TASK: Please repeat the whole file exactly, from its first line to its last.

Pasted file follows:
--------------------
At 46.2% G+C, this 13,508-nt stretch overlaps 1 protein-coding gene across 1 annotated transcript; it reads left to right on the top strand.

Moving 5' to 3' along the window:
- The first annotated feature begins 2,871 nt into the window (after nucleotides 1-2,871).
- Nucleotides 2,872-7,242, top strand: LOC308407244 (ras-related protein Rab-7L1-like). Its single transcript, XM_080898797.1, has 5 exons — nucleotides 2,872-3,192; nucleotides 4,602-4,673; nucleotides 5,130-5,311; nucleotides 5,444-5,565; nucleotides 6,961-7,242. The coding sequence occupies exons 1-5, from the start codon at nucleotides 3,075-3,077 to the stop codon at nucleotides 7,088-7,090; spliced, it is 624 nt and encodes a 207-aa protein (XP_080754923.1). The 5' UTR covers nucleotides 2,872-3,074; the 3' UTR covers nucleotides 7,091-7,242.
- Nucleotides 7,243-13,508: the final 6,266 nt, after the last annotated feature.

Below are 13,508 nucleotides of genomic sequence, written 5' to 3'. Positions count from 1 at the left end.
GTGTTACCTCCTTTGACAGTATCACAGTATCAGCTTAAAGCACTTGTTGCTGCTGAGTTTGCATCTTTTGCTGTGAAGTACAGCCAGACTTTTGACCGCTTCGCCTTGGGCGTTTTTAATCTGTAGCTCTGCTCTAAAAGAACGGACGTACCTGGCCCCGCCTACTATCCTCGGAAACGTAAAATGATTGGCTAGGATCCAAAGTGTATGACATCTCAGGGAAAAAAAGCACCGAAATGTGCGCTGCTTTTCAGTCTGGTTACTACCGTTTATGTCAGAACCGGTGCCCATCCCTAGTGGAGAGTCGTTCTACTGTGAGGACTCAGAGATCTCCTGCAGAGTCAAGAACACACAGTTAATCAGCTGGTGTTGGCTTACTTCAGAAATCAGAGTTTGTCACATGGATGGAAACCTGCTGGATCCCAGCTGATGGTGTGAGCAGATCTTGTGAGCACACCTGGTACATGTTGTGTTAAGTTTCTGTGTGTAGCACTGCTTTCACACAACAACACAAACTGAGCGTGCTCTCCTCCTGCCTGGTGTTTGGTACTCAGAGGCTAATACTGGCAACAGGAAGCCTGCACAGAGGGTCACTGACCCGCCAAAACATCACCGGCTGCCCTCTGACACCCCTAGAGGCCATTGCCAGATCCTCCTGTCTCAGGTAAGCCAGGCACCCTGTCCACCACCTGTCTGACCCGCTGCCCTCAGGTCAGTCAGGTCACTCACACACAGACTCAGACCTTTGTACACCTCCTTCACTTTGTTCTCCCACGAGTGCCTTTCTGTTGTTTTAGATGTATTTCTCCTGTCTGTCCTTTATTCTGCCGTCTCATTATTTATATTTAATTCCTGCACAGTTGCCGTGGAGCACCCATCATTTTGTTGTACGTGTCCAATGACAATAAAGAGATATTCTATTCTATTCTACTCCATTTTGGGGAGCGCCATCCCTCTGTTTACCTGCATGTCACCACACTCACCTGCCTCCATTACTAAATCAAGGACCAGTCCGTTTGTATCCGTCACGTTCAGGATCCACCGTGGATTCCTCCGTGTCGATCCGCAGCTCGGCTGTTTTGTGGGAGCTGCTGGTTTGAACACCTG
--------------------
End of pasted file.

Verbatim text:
At 46.2% G+C, this 13,508-nt stretch overlaps 1 protein-coding gene across 1 annotated transcript; it reads left to right on the top strand.

Moving 5' to 3' along the window:
- The first annotated feature begins 2,871 nt into the window (after nucleotides 1-2,871).
- Nucleotides 2,872-7,242, top strand: LOC308407244 (ras-related protein Rab-7L1-like). Its single transcript, XM_080898797.1, has 5 exons — nucleotides 2,872-3,192; nucleotides 4,602-4,673; nucleotides 5,130-5,311; nucleotides 5,444-5,565; nucleotides 6,961-7,242. The coding sequence occupies exons 1-5, from the start codon at nucleotides 3,075-3,077 to the stop codon at nucleotides 7,088-7,090; spliced, it is 624 nt and encodes a 207-aa protein (XP_080754923.1). The 5' UTR covers nucleotides 2,872-3,074; the 3' UTR covers nucleotides 7,091-7,242.
- Nucleotides 7,243-13,508: the final 6,266 nt, after the last annotated feature.

Below are 13,508 nucleotides of genomic sequence, written 5' to 3'. Positions count from 1 at the left end.
GTGTTACCTCCTTTGACAGTATCACAGTATCAGCTTAAAGCACTTGTTGCTGCTGAGTTTGCATCTTTTGCTGTGAAGTACAGCCAGACTTTTGACCGCTTCGCCTTGGGCGTTTTTAATCTGTAGCTCTGCTCTAAAAGAACGGACGTACCTGGCCCCGCCTACTATCCTCGGAAACGTAAAATGATTGGCTAGGATCCAAAGTGTATGACATCTCAGGGAAAAAAAGCACCGAAATGTGCGCTGCTTTTCAGTCTGGTTACTACCGTTTATGTCAGAACCGGTGCCCATCCCTAGTGGAGAGTCGTTCTACTGTGAGGACTCAGAGATCTCCTGCAGAGTCAAGAACACACAGTTAATCAGCTGGTGTTGGCTTACTTCAGAAATCAGAGTTTGTCACATGGATGGAAACCTGCTGGATCCCAGCTGATGGTGTGAGCAGATCTTGTGAGCACACCTGGTACATGTTGTGTTAAGTTTCTGTGTGTAGCACTGCTTTCACACAACAACACAAACTGAGCGTGCTCTCCTCCTGCCTGGTGTTTGGTACTCAGAGGCTAATACTGGCAACAGGAAGCCTGCACAGAGGGTCACTGACCCGCCAAAACATCACCGGCTGCCCTCTGACACCCCTAGAGGCCATTGCCAGATCCTCCTGTCTCAGGTAAGCCAGGCACCCTGTCCACCACCTGTCTGACCCGCTGCCCTCAGGTCAGTCAGGTCACTCACACACAGACTCAGACCTTTGTACACCTCCTTCACTTTGTTCTCCCACGAGTGCCTTTCTGTTGTTTTAGATGTATTTCTCCTGTCTGTCCTTTATTCTGCCGTCTCATTATTTATATTTAATTCCTGCACAGTTGCCGTGGAGCACCCATCATTTTGTTGTACGTGTCCAATGACAATAAAGAGATATTCTATTCTATTCTACTCCATTTTGGGGAGCGCCATCCCTCTGTTTACCTGCATGTCACCACACTCACCTGCCTCCATTACTAAATCAAGGACCAGTCCGTTTGTATCCGTCACGTTCAGGATCCACCGTGGATTCCTCCGTGTCGATCCGCAGCTCGGCTGTTTTGTGGGAGCTGCTGGTTTGAACACCTG